To the Editor:
We report the first case of subarachnoid hemorrhage after lumbar puncture in a patient receiving aspirin and clopidrogel.
A 51-yr-old male patient underwent diagnostic lumbar puncture as a result of progressive spastic paraparesis of both lower limbs as noninvasive diagnostic interventions remained inconclusive. The patient had undergone placement of coronary artery stents 1 and 6 mo earlier. His daily prescription contained aspirin 150 mg and clopidrogel 75 mg. Because of a high risk of restenosis of stents, intervention was performed without suspending them. Prothrombin time, partial thromboplastin time and platelet count were within normal ranges. For lumbar puncture, a Quincke needle (20-gauge) was used. Several attempts were needed to reach intrathecal space. Cerebral spinal fluid retrieved was clear. Three hours later the patient complained of severe lumbosacral pain. Computed tomographic scan was negative with regard to spinal hemorrhage. On the next morning, however, he showed hypesthesia of lumbosacral dermatomes with paraplegia of both feet, urinary retention, and absence of anal sphincter tone. Magnetic resonance imaging scan showed subarachnoid hemorrhage extending from L2 to L5. Urgent laminectomy was performed. One year later he was walking independently. Function of bladder and anus remain impaired.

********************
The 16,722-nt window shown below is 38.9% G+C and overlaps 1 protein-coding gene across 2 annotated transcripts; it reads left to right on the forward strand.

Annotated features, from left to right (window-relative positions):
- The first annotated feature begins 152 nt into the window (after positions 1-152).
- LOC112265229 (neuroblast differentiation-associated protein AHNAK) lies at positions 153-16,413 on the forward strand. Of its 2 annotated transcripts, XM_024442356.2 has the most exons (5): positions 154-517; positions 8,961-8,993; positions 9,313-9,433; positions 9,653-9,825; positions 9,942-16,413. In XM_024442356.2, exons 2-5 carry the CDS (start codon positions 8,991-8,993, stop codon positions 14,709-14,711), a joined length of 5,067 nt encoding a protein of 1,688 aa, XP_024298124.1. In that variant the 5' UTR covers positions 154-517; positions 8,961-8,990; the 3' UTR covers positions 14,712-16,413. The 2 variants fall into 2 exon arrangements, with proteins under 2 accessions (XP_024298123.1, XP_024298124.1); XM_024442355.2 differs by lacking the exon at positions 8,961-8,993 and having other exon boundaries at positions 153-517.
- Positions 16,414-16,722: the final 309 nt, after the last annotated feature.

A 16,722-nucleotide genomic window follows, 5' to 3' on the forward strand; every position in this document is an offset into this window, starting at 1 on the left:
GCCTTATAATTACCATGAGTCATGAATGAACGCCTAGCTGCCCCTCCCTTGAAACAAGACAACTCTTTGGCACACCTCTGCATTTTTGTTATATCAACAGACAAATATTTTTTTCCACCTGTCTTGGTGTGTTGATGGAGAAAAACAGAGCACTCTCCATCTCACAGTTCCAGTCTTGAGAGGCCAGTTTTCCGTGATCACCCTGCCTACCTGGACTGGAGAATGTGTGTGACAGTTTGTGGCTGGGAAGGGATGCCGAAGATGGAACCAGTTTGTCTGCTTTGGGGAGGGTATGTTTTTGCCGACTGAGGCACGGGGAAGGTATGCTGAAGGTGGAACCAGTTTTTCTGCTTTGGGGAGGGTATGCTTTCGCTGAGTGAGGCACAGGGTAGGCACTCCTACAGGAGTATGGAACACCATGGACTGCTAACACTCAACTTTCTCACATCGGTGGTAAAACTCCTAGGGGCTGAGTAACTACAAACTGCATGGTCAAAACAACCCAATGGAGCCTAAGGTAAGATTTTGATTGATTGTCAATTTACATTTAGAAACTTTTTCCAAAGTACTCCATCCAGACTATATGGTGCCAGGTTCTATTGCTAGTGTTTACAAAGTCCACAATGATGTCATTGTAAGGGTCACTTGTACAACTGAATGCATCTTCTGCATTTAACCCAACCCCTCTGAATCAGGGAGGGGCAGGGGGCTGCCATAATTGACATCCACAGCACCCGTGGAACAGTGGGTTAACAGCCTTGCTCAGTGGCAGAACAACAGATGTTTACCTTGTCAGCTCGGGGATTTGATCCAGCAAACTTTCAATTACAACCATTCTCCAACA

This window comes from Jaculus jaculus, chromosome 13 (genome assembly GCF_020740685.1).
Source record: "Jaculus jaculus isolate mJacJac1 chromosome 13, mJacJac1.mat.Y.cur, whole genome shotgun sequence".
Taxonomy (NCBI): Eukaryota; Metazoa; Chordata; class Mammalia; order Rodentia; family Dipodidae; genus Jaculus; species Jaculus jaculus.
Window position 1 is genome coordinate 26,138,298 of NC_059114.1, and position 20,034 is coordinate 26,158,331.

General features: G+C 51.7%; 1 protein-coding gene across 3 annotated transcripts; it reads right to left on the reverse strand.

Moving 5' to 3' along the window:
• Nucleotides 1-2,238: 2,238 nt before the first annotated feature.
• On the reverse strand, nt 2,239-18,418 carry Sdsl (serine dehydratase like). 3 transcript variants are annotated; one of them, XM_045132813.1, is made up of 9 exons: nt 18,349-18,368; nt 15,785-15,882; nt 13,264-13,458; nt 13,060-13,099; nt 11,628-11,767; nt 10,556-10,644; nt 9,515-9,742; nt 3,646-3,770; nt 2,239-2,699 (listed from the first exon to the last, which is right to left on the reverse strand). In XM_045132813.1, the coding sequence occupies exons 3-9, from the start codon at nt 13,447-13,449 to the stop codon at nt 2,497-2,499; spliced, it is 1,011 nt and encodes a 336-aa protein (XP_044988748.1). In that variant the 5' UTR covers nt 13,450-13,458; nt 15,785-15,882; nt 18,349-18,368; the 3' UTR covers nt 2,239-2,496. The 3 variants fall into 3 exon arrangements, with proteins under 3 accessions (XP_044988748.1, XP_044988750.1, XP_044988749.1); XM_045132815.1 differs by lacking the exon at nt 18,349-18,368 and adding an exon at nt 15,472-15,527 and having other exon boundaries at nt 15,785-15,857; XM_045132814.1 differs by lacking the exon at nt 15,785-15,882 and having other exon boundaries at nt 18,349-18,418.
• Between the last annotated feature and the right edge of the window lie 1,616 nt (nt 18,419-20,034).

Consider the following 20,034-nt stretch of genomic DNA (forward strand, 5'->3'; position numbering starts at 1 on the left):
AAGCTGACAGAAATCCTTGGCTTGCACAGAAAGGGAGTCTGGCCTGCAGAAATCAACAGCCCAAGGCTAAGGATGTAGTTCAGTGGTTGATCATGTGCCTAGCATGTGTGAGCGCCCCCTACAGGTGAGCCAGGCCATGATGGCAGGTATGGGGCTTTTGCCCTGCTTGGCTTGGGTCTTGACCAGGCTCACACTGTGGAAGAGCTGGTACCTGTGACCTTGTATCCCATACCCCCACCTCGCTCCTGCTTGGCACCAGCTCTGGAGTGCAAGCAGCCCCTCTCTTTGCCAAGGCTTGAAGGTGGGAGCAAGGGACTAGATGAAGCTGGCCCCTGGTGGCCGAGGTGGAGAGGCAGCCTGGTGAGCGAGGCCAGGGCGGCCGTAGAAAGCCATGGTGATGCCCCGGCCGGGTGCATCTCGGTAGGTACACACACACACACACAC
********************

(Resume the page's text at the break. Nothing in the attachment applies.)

This case highlights the risk inherent to lumbar puncture in patients on aspirin and clopidrogel.
Peter Paal, MD
Guenther Putz, MD
Department of Anesthesiology and Intensive Care Medicine, Innsbruck Medical University, Innsbruck, Austria, [email protected]
Elisabeth Gruber, MD
Department of Anesthesiology and Intensive Care Medicine, General Hospital Bruneck, Bruneck, Italy
Giao T. Q. Le, MD
Department of Cardiology, Liverpool Hospital, University of New South Wales, New South Wales, Australia
Peter Lemberger, MD
Department of Anesthesiology and Intensive Care, Reegensburg Medical University, Regensburg, Germany